Release of ‘Manifesto’ of Nashville Covenant School Shooter?

(Washington, DC) – Judicial Watch announced that court hearing will be held before Judicial District Chancery Court Judge I’Ashea Myles on Monday, May 22, 2023, in the Chancery Court for Davidson County, 20th Judicial District in the public records lawsuit for records about the March 27, 2023, shooting at The Covenant School in Tennessee, including the reported “manifesto” written by the suspected female shooter. The suit is against the Metropolitan Government of Nashville and Davidson County.

Judicial Watch filed the lawsuit on behalf of retired Hamilton County Sheriff James Hammond and the Tennessee Firearms Association, Inc. (TFA) (Hammond et al. v. Metropolitan Govt of Nashville et al. (No. 23-0538-III)).

The hearing will be held:

Date: Monday, May 22, 2023
Time: 1 p.m. ET
Location: Tennessee Chancery Court
20th District Davidson County
1 Public Square
Nashville, TN

On April 13, 2023, the TFA submitted two open records requests. The first request asked that the Metropolitan Nashville Police Department (MNPD) produce copies of records or files and inspection of “the ‘manifesto’ reportedly found in the home of Audrey Elizabeth Hall on March 27, 2023.”

The second request asked that the MNPD produce copies of records or files and inspection “all email communications of MNPD officials regarding the mass shooting committed by Audrey Elizabeth Hale on March 27, 2023, as well as MNPD officials’ text messages regarding the same, and copies of the ‘manifesto’ reported left by Audrey Elizabeth Hale in her vehicle.”

In a separate request on April 17, 2023, Hammond asked that the Metropolitan Nashville Police Department for:

1.  All MNPD criminal police reports documenting this incident to include but not limited to:

a. Impound/evidence invoices

b. Photographs

c. Bodycam footage

d. City/County/State and/or federal coroner information

e. Suspect toxicology/lab results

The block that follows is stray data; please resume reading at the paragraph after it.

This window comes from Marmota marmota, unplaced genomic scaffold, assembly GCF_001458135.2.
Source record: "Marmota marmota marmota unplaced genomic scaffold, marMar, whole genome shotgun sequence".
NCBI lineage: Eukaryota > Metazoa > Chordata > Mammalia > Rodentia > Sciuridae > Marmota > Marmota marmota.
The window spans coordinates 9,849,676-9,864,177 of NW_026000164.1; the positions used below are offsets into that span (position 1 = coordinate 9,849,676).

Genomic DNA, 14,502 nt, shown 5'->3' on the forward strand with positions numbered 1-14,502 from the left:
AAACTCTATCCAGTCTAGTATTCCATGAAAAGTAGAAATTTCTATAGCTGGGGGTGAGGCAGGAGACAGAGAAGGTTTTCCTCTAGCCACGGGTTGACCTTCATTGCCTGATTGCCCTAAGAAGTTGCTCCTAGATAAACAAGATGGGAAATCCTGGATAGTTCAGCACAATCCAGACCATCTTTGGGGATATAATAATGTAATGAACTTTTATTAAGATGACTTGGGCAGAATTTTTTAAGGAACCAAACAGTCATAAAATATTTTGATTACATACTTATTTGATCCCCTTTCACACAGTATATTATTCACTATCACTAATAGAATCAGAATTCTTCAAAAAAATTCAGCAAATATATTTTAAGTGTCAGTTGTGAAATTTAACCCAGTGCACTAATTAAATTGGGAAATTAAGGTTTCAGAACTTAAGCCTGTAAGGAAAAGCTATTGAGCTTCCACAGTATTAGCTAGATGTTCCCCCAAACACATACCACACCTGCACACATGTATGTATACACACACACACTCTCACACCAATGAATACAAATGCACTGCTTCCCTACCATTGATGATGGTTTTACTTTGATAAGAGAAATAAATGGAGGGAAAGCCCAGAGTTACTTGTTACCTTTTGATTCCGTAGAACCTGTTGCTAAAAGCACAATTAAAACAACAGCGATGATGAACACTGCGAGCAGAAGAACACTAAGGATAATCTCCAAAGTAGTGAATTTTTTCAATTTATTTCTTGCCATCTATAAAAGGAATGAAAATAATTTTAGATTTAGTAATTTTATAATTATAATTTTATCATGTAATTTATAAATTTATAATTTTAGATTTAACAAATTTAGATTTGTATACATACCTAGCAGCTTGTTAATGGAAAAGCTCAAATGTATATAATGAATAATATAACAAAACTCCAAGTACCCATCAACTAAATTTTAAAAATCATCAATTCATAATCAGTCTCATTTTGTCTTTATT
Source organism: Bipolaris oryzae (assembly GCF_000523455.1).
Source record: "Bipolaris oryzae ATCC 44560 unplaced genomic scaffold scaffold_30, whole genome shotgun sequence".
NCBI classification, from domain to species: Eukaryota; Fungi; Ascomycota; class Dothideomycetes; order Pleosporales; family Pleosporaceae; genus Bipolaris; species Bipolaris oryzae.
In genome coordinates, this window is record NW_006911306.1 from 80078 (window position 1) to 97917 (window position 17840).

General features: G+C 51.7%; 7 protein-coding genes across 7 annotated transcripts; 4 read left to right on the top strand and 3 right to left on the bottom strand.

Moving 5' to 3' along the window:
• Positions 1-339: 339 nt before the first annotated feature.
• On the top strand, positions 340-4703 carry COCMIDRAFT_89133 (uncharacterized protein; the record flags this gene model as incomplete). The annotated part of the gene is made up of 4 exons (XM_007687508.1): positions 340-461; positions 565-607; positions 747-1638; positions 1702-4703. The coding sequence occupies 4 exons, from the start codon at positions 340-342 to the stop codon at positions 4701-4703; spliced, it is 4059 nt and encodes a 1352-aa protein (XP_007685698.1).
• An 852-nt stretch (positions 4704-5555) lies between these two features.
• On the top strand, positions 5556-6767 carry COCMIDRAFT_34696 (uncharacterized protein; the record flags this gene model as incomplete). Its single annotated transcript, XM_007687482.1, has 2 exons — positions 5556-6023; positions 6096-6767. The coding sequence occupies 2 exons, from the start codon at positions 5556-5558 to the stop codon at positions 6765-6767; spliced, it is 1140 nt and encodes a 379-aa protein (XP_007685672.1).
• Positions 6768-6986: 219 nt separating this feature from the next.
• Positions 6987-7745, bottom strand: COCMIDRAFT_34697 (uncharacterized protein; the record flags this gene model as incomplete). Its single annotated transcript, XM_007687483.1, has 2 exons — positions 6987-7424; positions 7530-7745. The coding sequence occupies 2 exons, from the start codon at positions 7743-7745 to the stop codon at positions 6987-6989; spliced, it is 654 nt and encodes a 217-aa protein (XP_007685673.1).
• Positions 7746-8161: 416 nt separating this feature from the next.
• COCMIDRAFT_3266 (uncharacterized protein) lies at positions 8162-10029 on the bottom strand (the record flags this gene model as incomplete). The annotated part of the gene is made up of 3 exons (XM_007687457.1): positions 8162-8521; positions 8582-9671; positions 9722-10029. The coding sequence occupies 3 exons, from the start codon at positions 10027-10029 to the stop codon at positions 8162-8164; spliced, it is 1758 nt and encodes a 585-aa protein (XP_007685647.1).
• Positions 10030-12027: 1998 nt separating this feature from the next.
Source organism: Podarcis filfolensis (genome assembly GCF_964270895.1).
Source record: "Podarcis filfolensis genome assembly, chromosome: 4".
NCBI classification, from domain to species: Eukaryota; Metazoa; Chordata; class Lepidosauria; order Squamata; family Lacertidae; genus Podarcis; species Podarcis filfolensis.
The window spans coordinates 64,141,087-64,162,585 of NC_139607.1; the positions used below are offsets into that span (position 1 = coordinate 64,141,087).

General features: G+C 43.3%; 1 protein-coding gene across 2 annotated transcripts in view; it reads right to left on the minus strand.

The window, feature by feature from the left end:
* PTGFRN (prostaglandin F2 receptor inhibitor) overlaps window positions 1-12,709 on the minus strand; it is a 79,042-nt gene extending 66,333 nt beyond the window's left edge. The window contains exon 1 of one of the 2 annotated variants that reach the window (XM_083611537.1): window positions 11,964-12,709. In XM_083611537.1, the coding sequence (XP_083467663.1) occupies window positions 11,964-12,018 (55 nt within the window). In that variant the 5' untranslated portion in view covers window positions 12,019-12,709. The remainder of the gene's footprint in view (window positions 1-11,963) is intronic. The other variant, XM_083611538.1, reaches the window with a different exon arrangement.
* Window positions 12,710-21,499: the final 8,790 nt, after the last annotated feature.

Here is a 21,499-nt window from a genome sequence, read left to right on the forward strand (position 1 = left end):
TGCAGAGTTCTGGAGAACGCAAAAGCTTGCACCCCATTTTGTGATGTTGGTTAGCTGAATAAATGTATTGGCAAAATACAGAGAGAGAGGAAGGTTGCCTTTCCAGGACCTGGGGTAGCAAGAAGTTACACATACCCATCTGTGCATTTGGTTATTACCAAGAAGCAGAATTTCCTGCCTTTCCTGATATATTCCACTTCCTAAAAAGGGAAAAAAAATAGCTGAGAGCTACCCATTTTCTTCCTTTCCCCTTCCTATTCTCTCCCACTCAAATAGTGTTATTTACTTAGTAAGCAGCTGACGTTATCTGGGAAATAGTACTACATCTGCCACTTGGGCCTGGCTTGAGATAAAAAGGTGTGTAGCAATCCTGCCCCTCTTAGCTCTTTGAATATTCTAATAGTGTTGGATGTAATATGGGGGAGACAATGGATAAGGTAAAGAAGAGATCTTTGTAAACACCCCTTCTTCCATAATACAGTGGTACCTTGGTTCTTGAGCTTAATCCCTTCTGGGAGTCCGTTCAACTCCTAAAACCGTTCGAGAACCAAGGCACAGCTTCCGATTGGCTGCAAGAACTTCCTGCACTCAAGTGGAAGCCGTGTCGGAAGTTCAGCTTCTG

f. Audio of calls for service

g. School video footage of suspect and officers

2. All MNPD Force Investigation Team (FIT) internal administrative investigations/reports regarding this incident to include but not limited to those mandated by The Manual of the Metropolitan Police Department of Nashville Davidson County, TN (the Department Manual) Title 1.130.050.

3. All MNPD communications, to include but not limited to directives, orders, memos, emails and/or letters, concerning the release of the contents and/or copies of the aforementioned “manifesto” of the deceased female shooting suspect.

4. All MNPD communications between the Federal Bureau of Investigation (FBI), the U.S. Department of Justice (DOJ), and/or the Office of the District Attorney, Nashville (20th Judicial District) regarding the designation of the aforementioned multiple shooting at a Christian School by a self-identified transgender suspect as a “hate crime.”

5. All MNPD criminal and/or field intelligence reports and/or received complaints involving the aforementioned shooting suspect (Audrey Hale) dated from January 1, 2020, to the date of your final response to this records request. 

The MNPD denied all three requests citing without identifying any underlying criminal case or even a potential defendant. 

The Tennessee Public Records Act states: “[a]ll state, county and municipal records shall … be open for personal inspection by any citizen of this state, and those in charge of the records shall not refuse such right of inspection to any citizen, unless otherwise provided by state law. See Tenn. Code Ann. § 10-7-503(a)(2)(A).” The lawsuit requests the court allow prompt access to the requested public records.

Nashville Police Department court documents filed on May 17 stated the police agency does not object to a release of the “redacted” manifesto, but many other records are still under review. Additionally, the MNPD stated the investigation could take approximately one year to complete.

 John I. Harris III, Esq., of Schulman, LeRoy & Bennett, PC in Nashville, TN, is assisting Judicial Watch with the lawsuit.

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The motto of Judicial Watch is “Because no one is above the law”. To this end, Judicial Watch uses the open records or freedom of information laws and other tools to investigate and uncover misconduct by government officials and litigation to hold to account politicians and public officials who engage in corrupt activities.